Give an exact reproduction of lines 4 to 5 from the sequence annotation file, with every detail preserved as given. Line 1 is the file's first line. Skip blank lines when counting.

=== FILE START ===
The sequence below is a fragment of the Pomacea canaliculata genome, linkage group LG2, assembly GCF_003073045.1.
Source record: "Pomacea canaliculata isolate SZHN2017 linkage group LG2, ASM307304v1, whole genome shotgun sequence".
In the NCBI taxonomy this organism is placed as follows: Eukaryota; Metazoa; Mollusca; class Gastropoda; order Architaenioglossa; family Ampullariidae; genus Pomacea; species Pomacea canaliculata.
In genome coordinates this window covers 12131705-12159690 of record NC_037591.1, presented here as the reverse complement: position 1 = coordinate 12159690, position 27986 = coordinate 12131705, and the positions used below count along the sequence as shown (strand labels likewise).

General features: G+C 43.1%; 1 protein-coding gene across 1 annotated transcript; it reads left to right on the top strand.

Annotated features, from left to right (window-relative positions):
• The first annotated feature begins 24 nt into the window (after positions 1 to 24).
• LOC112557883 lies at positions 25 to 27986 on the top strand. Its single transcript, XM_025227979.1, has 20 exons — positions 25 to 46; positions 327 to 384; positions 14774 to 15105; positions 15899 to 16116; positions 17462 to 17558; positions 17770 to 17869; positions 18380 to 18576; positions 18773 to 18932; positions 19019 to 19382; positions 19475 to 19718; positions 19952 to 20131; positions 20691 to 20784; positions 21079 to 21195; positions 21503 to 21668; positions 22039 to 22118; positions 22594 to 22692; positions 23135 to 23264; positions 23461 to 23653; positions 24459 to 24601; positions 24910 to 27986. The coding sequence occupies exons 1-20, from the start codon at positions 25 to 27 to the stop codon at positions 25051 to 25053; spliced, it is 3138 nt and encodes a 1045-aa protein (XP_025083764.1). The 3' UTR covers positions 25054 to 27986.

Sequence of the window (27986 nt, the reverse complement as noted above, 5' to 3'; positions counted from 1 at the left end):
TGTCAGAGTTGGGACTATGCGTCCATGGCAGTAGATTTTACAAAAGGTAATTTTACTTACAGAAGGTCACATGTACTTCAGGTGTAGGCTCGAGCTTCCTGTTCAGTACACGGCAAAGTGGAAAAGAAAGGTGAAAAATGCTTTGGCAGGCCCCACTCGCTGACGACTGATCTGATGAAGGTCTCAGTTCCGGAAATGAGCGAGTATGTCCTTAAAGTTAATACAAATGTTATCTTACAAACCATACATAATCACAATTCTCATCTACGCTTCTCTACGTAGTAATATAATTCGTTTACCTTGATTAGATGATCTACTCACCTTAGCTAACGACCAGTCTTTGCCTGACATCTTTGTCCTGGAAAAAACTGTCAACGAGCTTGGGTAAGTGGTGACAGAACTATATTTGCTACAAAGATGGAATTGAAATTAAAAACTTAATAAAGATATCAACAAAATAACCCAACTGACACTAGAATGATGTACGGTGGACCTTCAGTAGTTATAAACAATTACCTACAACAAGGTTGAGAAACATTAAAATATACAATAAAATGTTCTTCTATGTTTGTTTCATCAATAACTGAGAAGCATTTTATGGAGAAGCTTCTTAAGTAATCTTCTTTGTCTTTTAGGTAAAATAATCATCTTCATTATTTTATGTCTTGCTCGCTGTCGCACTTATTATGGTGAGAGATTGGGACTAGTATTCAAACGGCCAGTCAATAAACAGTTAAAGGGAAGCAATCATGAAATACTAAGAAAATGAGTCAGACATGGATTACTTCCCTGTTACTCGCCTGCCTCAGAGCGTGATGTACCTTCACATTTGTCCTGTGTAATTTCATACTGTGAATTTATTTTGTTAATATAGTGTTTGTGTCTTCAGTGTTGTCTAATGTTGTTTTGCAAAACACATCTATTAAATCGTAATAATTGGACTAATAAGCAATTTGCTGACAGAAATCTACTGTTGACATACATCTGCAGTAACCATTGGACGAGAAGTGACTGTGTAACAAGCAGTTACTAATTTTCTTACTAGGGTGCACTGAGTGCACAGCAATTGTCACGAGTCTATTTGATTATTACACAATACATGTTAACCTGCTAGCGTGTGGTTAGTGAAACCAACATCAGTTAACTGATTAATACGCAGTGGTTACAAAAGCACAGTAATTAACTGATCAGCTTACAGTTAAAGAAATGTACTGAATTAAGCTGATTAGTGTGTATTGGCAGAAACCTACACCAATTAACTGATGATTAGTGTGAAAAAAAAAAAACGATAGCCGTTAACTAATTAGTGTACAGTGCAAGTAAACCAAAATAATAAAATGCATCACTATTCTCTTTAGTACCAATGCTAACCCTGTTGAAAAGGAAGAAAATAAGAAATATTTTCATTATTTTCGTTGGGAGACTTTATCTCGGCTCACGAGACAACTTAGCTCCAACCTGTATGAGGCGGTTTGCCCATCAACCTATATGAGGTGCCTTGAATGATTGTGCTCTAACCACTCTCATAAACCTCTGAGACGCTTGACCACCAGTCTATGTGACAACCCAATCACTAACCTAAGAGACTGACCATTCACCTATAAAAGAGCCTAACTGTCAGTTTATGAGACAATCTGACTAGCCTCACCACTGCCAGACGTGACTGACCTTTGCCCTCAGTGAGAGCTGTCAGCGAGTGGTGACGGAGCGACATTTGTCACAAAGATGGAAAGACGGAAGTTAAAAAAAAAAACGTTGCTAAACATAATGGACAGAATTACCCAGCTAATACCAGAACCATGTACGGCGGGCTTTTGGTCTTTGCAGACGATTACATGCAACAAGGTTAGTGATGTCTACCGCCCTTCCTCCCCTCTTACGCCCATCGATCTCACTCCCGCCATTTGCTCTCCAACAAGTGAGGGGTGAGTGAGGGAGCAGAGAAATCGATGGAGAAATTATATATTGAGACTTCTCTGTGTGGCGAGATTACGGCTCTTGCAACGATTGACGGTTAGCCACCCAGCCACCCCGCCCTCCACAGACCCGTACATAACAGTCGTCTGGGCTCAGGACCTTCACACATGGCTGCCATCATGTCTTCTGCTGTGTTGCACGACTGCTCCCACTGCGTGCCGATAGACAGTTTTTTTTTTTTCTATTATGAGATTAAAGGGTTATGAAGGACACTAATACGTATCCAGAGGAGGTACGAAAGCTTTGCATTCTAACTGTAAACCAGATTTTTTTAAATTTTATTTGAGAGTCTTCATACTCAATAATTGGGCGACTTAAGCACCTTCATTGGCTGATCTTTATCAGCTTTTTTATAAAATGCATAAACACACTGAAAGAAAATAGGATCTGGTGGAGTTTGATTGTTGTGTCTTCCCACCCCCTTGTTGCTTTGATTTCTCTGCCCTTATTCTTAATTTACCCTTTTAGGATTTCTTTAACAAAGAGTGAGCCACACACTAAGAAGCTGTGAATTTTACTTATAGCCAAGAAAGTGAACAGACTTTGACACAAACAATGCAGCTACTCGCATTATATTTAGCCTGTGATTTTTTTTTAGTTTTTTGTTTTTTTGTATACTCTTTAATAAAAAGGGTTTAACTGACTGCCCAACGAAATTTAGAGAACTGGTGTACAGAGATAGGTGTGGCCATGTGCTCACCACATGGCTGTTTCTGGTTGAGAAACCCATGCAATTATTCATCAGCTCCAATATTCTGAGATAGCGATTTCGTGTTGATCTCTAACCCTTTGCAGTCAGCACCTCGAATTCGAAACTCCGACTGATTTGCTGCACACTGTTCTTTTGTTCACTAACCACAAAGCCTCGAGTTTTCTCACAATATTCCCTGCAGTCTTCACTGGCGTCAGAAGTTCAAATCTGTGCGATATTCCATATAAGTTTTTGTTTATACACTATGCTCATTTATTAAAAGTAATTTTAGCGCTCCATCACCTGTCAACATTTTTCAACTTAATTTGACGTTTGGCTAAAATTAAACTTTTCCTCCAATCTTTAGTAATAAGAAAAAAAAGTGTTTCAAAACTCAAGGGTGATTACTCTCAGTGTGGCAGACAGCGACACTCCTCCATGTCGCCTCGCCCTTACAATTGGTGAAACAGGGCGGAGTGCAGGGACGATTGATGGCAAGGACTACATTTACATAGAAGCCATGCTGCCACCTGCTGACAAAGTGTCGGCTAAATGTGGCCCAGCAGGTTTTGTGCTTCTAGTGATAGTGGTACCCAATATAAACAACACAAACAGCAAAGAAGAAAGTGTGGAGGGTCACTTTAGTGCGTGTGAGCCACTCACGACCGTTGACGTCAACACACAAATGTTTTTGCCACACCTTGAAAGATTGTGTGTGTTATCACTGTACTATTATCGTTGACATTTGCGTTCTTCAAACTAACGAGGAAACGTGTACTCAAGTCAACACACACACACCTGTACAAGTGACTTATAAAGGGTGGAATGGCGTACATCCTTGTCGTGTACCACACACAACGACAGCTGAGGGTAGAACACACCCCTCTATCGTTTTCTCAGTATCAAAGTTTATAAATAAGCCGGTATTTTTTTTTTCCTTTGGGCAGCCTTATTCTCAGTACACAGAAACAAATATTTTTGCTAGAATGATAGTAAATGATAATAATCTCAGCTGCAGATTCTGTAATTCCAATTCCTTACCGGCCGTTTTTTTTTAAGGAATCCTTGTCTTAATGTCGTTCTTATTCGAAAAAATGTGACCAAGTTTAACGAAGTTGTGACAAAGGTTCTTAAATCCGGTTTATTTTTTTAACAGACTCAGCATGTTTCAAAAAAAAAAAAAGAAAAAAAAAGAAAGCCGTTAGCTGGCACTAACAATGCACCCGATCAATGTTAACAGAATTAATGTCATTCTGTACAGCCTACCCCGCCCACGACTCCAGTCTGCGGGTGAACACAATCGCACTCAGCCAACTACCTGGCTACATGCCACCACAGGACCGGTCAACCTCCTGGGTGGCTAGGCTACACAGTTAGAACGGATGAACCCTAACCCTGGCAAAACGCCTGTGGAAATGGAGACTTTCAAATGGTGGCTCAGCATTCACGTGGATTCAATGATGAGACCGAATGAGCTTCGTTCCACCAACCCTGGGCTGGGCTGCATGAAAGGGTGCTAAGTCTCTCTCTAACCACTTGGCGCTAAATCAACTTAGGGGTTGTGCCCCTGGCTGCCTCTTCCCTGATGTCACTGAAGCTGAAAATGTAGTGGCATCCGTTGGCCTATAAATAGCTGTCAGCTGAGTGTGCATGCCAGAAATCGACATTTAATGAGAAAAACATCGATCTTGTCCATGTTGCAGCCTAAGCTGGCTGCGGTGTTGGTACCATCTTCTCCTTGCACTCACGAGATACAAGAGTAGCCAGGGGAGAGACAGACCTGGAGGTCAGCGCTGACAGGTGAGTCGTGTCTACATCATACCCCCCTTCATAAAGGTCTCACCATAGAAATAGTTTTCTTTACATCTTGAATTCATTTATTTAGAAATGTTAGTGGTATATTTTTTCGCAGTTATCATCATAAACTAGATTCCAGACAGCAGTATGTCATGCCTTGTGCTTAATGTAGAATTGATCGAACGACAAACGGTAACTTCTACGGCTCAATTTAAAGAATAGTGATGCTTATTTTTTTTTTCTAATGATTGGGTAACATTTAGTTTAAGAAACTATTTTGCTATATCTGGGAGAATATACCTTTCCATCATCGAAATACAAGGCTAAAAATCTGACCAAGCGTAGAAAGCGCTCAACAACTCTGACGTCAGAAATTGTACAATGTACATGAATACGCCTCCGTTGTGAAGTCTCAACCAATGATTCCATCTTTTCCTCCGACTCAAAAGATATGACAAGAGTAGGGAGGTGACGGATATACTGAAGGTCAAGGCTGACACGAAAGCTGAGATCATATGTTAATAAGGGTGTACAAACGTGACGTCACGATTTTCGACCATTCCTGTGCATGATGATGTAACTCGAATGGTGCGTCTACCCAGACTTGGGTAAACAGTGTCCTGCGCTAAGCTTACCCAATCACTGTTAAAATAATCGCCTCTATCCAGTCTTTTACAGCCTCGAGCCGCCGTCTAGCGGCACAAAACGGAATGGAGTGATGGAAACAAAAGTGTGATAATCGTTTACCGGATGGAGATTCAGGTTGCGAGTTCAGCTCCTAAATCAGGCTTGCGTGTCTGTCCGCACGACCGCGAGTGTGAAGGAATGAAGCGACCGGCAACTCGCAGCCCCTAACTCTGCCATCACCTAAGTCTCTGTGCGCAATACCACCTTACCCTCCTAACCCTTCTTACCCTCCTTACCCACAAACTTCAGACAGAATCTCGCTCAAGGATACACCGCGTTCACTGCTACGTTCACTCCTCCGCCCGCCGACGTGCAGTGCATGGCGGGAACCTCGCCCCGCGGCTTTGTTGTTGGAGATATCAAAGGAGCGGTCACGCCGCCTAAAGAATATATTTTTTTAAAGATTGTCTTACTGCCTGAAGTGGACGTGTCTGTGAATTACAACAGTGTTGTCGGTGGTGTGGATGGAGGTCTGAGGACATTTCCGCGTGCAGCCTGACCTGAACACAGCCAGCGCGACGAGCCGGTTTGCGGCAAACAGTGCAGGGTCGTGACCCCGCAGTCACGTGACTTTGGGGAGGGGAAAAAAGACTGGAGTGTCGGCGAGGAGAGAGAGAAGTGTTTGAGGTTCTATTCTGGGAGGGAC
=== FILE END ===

In genome coordinates this window covers 12131705-12159690 of record NC_037591.1, presented here as the reverse complement: position 1 = coordinate 12159690, position 27986 = coordinate 12131705, and the positions used below count along the sequence as shown (strand labels likewise).

General features: G+C 43.1%; 1 protein-coding gene across 1 annotated transcript; it reads left to right on the top strand.